Rings of paper encircle the room. Hurried activity fills the space as children cut, twist, and staple small rings of colorful construction paper together. Many children are working on a goal, one that started as an idea, then took on a life of it’s own. I have been watching this work for many weeks. Looking from afar, the work seems repetitive but to the children it is challenging and exciting.
This was the scene a few as a group of children collaborated to create the longest paper chain possible. The chain was already very long when I decided to observe the work more intentionally. What peaked my interest was the joy and collaboration the children were displaying as they made the paper chain wrap around the room multiple times.
This is an example of what the Lego Foundation calls, “The Characteristics of Playful Experiences that Lead to Deeper Learning.”This is part four of a series inspired by a Lego Foundation video I viewed on Twitter, about how play invites deeper learning. What is joyful play? What does joyful play look like?
The Lego Foundation video says, “Joyful play is the children getting more involved in play and enjoying the task for it’s own sake. It is what makes learning challenging and fun.”There are five characteristics I have observed in children as they engage in this type of play.
Joyful play in school age children is about engagement. It starts with the children’s interest in a material or an idea. This is an activity the children choose to explore and have wonderings about. This is a process where children, alone and in collaboration, engage with their interest and take a deep dive into the process of finding answers. This is an in depth investigation with challenges along the journey. The children don’t mind the challenge because they are invested in learning more and making connections.
Another aspect I have observed in joyful play is improvisation. The act of play has an experimental quality that children are attracted to. When children are exploring a material or idea the pace moves rapidly and evolves quickly as the children experiment and try new ideas. For example, at the beginning of the paper chain process, the children tried in rapid succession many different methods of cutting paper strips and attaching them together. The learning journey was filled with much discussion and differences of opinion until a method was deemed the right one and full-scale production commenced.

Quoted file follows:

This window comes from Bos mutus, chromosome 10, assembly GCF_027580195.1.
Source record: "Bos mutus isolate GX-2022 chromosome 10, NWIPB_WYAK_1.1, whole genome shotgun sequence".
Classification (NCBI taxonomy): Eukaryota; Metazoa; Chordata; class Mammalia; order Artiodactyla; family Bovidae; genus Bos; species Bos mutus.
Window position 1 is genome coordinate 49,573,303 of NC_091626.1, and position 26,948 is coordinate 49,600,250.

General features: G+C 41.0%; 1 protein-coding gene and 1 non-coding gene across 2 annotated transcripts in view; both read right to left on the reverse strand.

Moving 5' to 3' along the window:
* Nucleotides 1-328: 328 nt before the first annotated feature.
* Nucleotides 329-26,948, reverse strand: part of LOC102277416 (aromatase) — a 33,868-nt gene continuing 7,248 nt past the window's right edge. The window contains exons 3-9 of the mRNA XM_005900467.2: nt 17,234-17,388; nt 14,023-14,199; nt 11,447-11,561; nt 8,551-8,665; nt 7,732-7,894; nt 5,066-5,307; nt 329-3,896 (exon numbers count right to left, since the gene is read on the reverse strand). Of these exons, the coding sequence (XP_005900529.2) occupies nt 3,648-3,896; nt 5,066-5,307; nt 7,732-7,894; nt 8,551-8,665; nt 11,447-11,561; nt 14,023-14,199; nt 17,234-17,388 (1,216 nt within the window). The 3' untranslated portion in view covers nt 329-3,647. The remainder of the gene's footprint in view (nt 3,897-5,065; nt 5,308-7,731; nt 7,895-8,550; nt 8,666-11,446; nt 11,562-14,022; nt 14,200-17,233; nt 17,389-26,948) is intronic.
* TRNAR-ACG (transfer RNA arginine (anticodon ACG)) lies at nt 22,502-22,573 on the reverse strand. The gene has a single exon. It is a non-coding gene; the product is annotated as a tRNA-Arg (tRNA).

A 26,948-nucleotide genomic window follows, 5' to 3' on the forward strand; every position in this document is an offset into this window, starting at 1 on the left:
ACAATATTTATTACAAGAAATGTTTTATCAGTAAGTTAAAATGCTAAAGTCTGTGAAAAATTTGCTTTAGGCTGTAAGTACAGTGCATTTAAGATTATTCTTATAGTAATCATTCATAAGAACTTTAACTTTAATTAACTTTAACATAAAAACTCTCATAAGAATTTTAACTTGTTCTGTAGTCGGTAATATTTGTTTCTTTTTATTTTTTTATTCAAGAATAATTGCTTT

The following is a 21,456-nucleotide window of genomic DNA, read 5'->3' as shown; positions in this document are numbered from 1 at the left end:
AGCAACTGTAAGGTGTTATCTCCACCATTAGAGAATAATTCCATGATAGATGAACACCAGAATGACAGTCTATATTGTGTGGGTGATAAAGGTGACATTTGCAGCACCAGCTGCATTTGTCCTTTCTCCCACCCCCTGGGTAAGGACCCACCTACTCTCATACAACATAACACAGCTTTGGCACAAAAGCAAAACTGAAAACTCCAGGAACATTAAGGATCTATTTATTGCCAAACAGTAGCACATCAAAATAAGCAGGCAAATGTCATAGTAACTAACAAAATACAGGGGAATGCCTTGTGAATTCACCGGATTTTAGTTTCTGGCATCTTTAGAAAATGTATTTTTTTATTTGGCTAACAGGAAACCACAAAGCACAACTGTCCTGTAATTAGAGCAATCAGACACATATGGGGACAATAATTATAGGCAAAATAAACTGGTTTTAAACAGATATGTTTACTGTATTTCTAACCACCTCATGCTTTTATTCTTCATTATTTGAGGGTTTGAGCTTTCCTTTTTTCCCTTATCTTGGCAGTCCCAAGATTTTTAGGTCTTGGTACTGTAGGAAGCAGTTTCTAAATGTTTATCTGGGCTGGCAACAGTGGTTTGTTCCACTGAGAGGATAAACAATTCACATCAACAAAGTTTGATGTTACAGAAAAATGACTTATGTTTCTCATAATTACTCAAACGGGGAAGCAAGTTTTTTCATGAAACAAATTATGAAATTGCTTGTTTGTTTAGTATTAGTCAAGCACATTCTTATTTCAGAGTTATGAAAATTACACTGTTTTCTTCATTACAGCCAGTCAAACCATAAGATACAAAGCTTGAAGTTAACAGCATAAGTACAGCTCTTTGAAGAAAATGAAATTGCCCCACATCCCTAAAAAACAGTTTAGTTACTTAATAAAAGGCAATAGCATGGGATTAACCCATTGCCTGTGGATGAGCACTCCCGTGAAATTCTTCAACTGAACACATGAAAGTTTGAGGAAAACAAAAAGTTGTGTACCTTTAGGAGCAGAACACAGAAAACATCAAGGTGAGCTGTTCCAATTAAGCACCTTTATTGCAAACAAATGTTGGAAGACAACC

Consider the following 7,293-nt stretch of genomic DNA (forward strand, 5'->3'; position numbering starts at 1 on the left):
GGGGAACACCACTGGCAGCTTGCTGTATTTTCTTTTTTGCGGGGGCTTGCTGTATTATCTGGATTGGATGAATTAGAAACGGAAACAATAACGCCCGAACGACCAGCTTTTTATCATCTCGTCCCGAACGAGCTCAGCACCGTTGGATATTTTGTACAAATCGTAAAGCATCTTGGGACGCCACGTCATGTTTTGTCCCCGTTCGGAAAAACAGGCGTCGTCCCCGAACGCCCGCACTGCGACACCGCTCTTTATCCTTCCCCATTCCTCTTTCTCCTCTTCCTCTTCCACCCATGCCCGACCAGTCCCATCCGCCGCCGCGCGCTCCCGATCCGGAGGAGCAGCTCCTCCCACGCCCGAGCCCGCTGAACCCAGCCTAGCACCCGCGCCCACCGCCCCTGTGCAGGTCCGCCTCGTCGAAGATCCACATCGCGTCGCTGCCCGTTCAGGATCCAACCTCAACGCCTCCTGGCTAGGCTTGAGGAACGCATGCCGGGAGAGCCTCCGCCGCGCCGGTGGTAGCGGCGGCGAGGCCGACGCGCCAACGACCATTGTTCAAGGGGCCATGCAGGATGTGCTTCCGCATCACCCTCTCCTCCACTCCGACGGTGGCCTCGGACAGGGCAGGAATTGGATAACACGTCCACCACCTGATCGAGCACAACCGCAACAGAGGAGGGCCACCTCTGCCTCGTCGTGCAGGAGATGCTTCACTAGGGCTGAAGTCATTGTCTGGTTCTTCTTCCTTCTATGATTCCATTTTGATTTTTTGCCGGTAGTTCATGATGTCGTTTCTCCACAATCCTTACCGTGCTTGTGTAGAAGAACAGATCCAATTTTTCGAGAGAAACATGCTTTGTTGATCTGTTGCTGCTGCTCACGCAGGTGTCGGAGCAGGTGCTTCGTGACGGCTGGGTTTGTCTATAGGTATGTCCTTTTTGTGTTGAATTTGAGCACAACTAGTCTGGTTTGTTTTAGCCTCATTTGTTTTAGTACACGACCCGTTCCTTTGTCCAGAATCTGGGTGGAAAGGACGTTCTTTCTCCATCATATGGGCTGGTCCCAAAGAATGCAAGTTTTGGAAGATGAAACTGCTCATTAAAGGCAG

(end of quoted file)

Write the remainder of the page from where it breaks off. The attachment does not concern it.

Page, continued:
The third characteristic of joyful play is that it is long lasting. The children when involved in an exploration of their own choosing will work on making discoveries and attempting new ideas for an infinite amount of time. When a work session ends the children who are engaged in this type of play always share that they cannot believe how much time has passed and that they want to keep working instead of going outside, having snack, or going home with their parents.
An important factor to invite joyful play is the environment. The children like to explore ideas and wonderings in different environments. Each child has a favorite environment in the program and does their most intense work in that space. Having access to the inside and outside along with a wealth of different materials and tools invites the children to become lost in their work. When the children are in their favorite environment they come alive with ideas and activity around their play experience.
The last factor I observe on a regular basis with the school age children is the verbal connection that is created when children are engaged in joyful play. When working joyfully the children are talking, sharing, and teaching each other. The work takes the form of a long conversation between scientists who are trying to figure out answers to questions that develop rapidly during each work session. The material or activity the children are engaged in does not change their approach to the work. The same conversation goes on when talking about a leaf or how to paint a picture with watercolors. The children approach the process of learning the same way.
What can we do as Early Childhood practitioners to invite this type of joyful play and learning?
Opportunities for children to engage in joyful learning are nurtured as the children are invited to choose their own work, engage with and explore a variety of materials, have educators that work with the children, and see themselves as co-learners. A part of the co-learning journey is documenting the children’s work and responding to the material and social needs of the children as they travel though the learning journey.
Another part of the learning journey involves the children sharing their ideas and work with the other children. Inviting and encouraging children to share and inspire the other children grows the learning community. Sharing reinforces the learning journey and creates new ideas that other children want to try and share with others. Many projects become a sharing and teaching circle with children teaching children about new discoveries and techniques for engaging in play.
Creating access to a variety of environments is important so the children can gravitate toward the environment that most inspires them. If possible the access to different environments is available at all times of the day, so the children can work in the environment of their choosing when they are ready. Plus having access to multiple environments creates opportunities for expanded learning and experimentation.
In the end the paper chain made it two and a half times around the school. The children counted the links and I believe it was close to seven hundred. Many joyful links were created in a process that may not have seemed complicated to us but was a great example of how the children gained joy and learned about a material and each other in the weeks they engaged in joyful play in the learning community.